Over the last few years, we have seen sustainable practices gradually infiltrate mainstream fashion events. Following the annual Met Gala on Monday, we were left contemplating whether a night so unapologetically centred around extravagance could in fact be carried out more sustainably.
Below we explore some of the guests who championed sustainable fashion at this year’s Met Gala and consider what this says about the trajectory of the red carpet more broadly.
Outfit Repeating & Archival Looks
Due to the very nature of the theme of the 2023 Met Gala – a veneration of the late Karl Lagerfeld, whose career spanned 65 years – vintage and archival outfits were not in short supply. Among some of the most admired outfits of the evening there was a distinct lack of newness, and this is worth celebrating.
Some of the events standout moments included Nicole Kidman’s outfit-repeat of the iconic feathered gown she wore in the 2004 Baz Luhrmann-directed Chanel No 5 advert. Gisele Bündchen’s rewear of a Chanel Couture sequin ensemble, which she previously wore in a Vogue Korea editorial in 2007, was another notable fashion statement. Furthermore, Met Gala Co-Chair, Dua Lipa, turned to Lagerfeld’s archives and wore an A/W 1992 Chanel bridal look for her arrival, originally modelled by Claudia Schiffer on the runway. Later in the evening, she changed into another archival 1995 Chanel Couture dress.
Guests such as Margaret Qualley, Naomi Campbell, Kristen Stewart, Penélope Cruz, Sofia Coppola, Lila Moss, Christine Chiu, Suki Waterhouse, Yara Shahidi and Huma Abedin were among others who also wore archival outfits – spanning from decades old to only a few years old.
Sustainability trailblazer, Gabriela Hearst, is the Creative Director and Designer at Chloé – a position previously held by Lagerfeld on-and-off between 1963 to 1997. As such, Hearst cited the archival work of Lagerfeld at Chloé in looks for herself, Vanessa Kirby, Maude Apatow and Olivia Wilde.
During this year’s Met Gala livestream breaks, a new collaboration was announced between eBay and Vogue, fronted by Ice Spice who has curated a vintage selection for eBay. It is encouraging to see influential artists such as Ice Spice promoting pre-loved fashion.
In many ways, the Met Gala serves as a bellwether for the broader industry, signalling that vintage and pre-loved goods are only going to increase in popularity. This is echoed in the latest ThredUp resale report which predicts that the global secondhand market is expected to nearly double by 2027, reaching $350 Billion. Secondhand goods are not only to be celebrated because they present an opportunity to wear something entirely unique, but the same report suggests that buying and wearing secondhand clothing instead of new reduces carbon emissions by an average of 25%.
Indeed, vintage fashion is already being spotlighted on 2023 red carpets. For example, Timothée Chalamet wore a vintage leather look from Helmut Lang’ S/S 1998 collection at the recent CinemaCon event. Similarly, Kendall Jenner sported a vintage Jean Paul Gaultier dress, from the brand’s S/S 2008 Haute Couture collection at the Vanity Fair Oscars Party 2023.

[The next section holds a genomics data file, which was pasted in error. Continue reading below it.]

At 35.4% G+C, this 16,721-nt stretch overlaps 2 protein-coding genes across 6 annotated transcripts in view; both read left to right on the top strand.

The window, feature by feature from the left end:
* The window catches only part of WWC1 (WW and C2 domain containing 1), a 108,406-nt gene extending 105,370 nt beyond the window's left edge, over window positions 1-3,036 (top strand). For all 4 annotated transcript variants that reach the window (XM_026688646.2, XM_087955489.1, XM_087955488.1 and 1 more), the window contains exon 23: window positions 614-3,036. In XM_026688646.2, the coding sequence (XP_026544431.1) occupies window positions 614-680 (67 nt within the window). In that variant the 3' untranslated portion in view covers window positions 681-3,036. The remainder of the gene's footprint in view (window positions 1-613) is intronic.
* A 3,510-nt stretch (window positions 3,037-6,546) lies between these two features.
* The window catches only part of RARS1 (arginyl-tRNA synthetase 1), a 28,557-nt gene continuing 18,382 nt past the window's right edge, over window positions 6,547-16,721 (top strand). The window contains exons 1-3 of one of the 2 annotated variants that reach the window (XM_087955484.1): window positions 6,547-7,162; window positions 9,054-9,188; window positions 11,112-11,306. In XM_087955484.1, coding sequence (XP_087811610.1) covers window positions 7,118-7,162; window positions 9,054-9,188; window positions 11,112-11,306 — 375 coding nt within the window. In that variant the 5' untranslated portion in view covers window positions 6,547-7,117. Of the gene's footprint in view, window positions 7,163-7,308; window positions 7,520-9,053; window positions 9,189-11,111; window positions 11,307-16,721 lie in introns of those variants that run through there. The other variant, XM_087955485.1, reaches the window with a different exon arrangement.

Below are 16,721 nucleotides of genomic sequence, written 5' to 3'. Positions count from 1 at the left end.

There’s also a marked increase in people outfit repeating on the red carpet, with Cate Blanchett proudly leading this effort. The Princess of Wales and Kate Winslet have also done so this year. Thanks to the wonderful efforts from the likes of RCGD Global, we can only expect to see more of this in the coming years.
Championing Sustainable Design
According to The GFA Monitor 2022, the environmental impact of a garment is largely determined in its design phase. As such, it was promising to see some guests champion more sustainable design at this year’s Met Gala.
Gabriella Karefa-Johnson and Environmental Activist, Maya Penn, are the first people to wear custom looks from the new circular sub-brand from Coach, Coachtopia, which reuses materials that would otherwise go to waste. Outfit embellishments were made from the likes of discarded cans, bottles, ticket stubs and maps salvaged from bins around the Met Museum.
Alexa Chung wore a Róisín Pierce dress, a designer who focuses on thoughtful ways of cultivating new surface textures through deadstock, material recycling and zero waste cutting. Pierce was one of eight finalists of last year’s prestigious LVMH Prize – revered for her alignment of luxury with core sustainability principles.
Aubrey Plaza and Madelyn Cline attended the Met Gala alongside designer, Stella McCartney, who is heralded for her commitment to sustainable practices. During an interview on the official event livestream, Plaza amplified McCartney’s message and gave a shoutout to the fact that her dress was sustainable. This comes after Cara Delevingne recently modelled the first-ever garment made from plastic-free, plant-based sequins by Stella McCartney for her Vogue cover shoot in April.
Innovation in the fashion scene paves the way for a future where style and sustainability can coexist harmoniously.
Beyond The Outfits
Beyond the clothing, this year’s centrepiece installation within the Museum was crafted from thousands of recycled water bottles. Event Planner, Raul Àvila, said: “Given today’s climate, we wanted to highlight the importance of giving our everyday items more than one life cycle,”
However, given the opulence of the Met Gala, climate activists staged a protest. Moreover, on the basis of some of Karl Lagerfeld’s controversial remarks, this year’s theme attracted much criticism. The Model Alliance held protests the day before the event and pushed for the Fashion Workers Act in New York to be passed, a bill proposing basic protections for models. This aspect of Lagerfeld’s legacy cannot be overlooked.